Closely related to Greek and with influences from Turkey, Italy and the Middle East, there’s certainly something to suit everyone from the fresh food, handy snack souvlaki and delicious fresh fish in Paphos. The Letymbou Taverna is a little bit out of town, but we think well worth the trek. The prices are right and the food is hard to beat. If you prefer pub grub the Rugby Arms does great breakfasts, snacks or snacks. For fancy, Ficardo Restaurant on Poseidonos Avenue is top class, with fresh fish, kleftico or moussaka just a sample of what’s on offer.
Blazing sunshine, a rich blend of Mediterranean style and North African Culture, holidays in Hammamet Tunisia really are where it’s at. It might only be three hours away from the UK, but it feels worlds apart. If you’re a history buff, a beach bunny or a family of four, the Hammamet area of Tunisia is the perfect place to holiday. Spend long lazy days on perfect, white sandy beaches, haggling at the markets or exploring beautiful villages.
An important note to mention is that there is plenty of talk about holidaying in Hammamet Tunisia, particularly for women, but as long as you have your common sense switched on, don’t worry too much about it. Tunisia is more like holidaying in a southern Mediterranean country. If you’re worried, read our post about travelling there or keep an eye on the Foreign Office website.
Tunisia Travel Guide, things to do in Hammamet Tunisia
Meddle at a Medina Definitely visit a medina and try to grab yourself a couple of souvenirs. There’s everything from the tacky to the bizarre and don’t be afraid to haggle, the locals certainly aren’t.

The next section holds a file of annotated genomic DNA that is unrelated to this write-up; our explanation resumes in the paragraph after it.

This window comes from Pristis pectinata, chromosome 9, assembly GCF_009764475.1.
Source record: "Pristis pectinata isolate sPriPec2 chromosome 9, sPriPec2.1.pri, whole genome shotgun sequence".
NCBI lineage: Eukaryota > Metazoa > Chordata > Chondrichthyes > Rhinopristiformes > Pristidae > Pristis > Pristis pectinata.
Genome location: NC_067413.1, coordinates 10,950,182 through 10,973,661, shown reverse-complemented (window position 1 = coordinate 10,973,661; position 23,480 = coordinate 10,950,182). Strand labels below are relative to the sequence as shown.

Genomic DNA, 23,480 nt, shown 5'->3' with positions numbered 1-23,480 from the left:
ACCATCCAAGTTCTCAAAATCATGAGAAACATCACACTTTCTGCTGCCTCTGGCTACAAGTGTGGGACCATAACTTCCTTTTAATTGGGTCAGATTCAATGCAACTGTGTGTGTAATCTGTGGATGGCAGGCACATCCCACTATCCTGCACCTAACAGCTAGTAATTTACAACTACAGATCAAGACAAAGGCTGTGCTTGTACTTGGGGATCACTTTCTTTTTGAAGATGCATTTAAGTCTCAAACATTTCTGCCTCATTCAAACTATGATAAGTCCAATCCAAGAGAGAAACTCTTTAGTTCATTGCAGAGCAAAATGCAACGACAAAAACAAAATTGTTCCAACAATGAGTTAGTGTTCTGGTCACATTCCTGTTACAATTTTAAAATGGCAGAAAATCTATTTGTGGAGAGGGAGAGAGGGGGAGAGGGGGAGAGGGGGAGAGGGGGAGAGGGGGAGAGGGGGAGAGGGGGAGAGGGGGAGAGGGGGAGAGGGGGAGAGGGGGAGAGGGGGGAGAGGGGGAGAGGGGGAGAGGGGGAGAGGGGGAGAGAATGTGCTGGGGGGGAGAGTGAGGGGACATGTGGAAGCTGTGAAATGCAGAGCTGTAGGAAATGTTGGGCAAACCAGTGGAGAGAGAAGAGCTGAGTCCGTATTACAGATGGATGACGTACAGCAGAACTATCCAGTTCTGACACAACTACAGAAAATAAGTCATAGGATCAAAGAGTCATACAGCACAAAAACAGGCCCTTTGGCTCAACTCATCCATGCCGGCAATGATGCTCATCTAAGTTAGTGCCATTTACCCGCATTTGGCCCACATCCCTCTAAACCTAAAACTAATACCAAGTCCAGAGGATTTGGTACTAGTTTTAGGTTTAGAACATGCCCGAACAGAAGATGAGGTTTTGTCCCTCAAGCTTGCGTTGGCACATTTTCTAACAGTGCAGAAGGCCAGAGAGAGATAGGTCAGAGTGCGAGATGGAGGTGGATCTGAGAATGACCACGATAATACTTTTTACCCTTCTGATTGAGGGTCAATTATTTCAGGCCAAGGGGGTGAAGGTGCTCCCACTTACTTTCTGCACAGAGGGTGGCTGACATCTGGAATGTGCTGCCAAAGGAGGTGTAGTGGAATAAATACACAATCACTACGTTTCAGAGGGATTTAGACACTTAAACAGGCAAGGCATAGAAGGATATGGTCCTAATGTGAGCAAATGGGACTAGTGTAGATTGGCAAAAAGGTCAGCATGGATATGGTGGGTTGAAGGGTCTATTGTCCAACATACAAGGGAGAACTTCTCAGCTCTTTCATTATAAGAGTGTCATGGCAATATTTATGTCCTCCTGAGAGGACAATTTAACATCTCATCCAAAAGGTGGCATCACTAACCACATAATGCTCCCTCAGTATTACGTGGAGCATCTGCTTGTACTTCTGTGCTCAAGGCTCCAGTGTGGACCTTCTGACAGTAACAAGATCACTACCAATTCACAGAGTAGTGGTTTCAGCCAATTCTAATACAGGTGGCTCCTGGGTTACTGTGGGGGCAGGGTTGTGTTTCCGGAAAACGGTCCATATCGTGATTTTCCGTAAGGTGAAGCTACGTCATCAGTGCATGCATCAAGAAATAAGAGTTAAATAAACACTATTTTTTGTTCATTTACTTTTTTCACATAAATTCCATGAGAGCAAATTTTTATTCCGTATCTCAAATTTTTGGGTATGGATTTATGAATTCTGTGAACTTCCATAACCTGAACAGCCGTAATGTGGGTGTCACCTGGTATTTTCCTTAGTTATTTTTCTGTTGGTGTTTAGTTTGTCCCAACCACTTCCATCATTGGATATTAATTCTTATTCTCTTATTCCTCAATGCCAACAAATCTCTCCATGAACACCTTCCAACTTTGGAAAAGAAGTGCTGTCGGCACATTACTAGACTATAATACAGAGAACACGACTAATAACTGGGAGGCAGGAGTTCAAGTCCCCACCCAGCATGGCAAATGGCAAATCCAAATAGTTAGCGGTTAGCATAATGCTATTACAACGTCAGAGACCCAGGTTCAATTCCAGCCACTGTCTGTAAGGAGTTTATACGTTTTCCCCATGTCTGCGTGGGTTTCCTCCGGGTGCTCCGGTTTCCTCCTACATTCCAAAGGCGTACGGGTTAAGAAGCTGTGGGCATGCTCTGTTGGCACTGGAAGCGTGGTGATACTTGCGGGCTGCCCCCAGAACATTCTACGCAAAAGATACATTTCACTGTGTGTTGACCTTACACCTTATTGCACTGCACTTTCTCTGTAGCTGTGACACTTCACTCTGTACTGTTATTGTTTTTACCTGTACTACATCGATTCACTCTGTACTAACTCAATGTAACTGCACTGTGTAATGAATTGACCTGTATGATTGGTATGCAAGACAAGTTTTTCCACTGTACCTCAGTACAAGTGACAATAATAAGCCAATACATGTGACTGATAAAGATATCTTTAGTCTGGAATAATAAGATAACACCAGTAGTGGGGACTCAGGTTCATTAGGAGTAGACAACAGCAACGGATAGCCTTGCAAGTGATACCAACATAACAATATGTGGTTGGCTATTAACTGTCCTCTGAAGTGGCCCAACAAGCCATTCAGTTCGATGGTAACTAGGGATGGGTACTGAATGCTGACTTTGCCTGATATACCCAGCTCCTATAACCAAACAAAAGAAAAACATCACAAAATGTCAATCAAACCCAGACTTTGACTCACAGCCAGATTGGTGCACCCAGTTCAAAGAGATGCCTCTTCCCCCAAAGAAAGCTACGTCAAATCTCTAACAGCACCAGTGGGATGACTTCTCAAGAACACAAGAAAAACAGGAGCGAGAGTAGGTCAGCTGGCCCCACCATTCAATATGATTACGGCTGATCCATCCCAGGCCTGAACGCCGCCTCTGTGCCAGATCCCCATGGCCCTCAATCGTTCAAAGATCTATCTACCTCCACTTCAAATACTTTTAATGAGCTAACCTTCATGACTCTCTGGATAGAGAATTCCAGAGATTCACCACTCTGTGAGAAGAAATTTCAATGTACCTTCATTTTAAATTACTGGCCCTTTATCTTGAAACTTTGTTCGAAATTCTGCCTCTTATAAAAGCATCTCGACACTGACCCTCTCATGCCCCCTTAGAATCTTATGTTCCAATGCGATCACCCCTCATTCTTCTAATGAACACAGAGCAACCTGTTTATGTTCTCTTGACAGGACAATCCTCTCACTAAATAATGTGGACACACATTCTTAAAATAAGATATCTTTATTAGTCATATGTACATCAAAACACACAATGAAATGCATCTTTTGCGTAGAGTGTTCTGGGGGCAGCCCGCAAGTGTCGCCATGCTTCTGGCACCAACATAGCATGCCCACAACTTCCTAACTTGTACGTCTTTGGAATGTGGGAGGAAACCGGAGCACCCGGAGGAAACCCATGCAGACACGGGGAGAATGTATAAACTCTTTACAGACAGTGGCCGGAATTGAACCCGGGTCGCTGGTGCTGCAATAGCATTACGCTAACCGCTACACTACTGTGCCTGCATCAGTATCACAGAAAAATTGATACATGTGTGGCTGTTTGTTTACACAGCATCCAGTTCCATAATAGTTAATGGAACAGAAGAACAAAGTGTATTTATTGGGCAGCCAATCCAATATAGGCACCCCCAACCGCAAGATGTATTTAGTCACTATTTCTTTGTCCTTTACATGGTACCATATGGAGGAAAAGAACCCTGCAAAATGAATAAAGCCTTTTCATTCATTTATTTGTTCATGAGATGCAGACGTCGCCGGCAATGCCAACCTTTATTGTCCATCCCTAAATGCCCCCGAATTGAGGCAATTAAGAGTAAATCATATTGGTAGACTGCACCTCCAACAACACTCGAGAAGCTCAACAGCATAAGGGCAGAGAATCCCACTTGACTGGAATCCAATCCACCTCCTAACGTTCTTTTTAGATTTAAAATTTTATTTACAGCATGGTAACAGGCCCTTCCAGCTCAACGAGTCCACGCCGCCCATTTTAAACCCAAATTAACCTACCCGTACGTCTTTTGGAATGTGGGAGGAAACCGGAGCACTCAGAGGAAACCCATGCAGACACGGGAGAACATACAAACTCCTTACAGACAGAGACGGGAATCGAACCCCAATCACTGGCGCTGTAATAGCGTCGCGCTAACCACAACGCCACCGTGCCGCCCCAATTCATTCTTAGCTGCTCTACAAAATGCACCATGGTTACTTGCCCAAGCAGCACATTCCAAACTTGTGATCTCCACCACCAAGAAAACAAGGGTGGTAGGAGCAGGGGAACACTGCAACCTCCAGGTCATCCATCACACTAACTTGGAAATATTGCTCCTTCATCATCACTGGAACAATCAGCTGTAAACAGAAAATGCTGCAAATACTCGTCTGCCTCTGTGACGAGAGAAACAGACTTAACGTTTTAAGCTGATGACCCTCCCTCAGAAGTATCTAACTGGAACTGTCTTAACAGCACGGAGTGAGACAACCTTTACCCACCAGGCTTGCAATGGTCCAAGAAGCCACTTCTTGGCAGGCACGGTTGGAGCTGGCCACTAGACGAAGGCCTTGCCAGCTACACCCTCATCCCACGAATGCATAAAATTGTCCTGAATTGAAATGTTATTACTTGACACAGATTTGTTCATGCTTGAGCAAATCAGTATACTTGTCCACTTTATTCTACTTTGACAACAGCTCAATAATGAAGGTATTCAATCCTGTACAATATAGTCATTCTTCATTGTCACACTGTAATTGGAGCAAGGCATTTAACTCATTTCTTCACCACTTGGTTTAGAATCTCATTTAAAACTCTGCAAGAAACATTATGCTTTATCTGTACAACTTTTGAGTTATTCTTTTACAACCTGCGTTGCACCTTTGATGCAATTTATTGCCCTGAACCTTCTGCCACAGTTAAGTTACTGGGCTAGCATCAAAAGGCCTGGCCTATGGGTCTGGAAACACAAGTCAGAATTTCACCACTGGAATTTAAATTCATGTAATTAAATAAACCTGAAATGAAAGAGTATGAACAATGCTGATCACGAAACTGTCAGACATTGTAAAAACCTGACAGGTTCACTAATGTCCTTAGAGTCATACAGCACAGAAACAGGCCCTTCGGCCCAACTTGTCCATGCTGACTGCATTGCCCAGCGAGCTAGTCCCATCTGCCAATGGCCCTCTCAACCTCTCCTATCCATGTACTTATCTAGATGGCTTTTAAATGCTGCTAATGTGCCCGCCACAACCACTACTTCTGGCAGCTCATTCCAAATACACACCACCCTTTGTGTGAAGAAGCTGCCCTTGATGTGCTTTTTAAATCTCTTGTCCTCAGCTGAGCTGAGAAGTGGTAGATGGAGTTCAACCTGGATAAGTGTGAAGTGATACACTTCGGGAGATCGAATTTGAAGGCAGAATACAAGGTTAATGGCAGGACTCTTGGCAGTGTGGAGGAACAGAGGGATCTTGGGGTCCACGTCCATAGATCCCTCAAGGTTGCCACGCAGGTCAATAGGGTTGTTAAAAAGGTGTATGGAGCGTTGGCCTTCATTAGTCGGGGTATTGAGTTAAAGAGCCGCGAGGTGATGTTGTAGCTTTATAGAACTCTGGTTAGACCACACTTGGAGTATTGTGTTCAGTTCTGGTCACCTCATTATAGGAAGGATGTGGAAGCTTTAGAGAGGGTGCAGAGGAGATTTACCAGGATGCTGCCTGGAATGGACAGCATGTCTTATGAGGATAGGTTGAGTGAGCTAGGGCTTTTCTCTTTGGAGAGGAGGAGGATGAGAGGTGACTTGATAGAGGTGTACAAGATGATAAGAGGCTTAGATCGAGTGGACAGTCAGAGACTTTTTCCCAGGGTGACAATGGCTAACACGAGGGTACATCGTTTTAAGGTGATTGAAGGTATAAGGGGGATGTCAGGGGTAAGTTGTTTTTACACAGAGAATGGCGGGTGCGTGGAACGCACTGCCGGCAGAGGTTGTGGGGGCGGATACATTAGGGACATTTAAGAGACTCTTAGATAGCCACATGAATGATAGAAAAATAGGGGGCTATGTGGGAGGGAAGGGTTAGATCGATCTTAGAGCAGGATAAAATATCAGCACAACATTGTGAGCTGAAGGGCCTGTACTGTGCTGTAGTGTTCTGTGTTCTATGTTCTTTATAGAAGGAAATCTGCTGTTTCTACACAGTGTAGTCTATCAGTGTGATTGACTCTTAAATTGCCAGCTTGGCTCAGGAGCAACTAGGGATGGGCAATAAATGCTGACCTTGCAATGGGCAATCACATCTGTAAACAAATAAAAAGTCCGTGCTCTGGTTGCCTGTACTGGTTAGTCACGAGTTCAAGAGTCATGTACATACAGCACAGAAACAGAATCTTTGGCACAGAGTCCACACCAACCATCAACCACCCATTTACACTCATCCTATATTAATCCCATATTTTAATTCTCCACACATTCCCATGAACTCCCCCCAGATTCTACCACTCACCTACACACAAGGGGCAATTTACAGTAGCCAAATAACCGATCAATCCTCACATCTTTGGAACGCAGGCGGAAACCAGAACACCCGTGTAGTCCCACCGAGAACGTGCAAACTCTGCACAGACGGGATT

The Great Mosque a fun historical day out, there is architecture to discover and a couple of shops to get your haggling skills started. A tip: remember to bring a cover up if you want to go inside.
Like in the movies Tunisia’s been the location for plenty of Hollywood movies, so a day trip to explore the locations is a must for movie lovers. El Djem was the setting for the digitally remastered theatre in Gladiator. Matmata was the base for Tattooine in the original Star Wars, Chebika was the location for scenes from The English Patient.
For history buffs Visit Carthage. The ancient city was once the centre of a powerful empire, before being destroyed by invaders sometime in the 7th century. Now it’s worth stopping off to discover the museum and Acropolium, baths and ruins.
Another great way is to go on a Legends Tour, where a guide will help you discover thousands of years of history from Tunisia’s past. Visit the amphitheatre and walk the underground passageways where slaves were sent to do battle.
Bring the kids to CarthageLand If the place itself sounds like a handful with little ones, head for the fun park of CarthageLand, not quite an authentic experience, but the kids will love jumping and playing around there.
Hit the beach The Hammamet Sud beach is one of our favourites, but there are plenty to choose from, with paragliding, jet skiing or banana boating.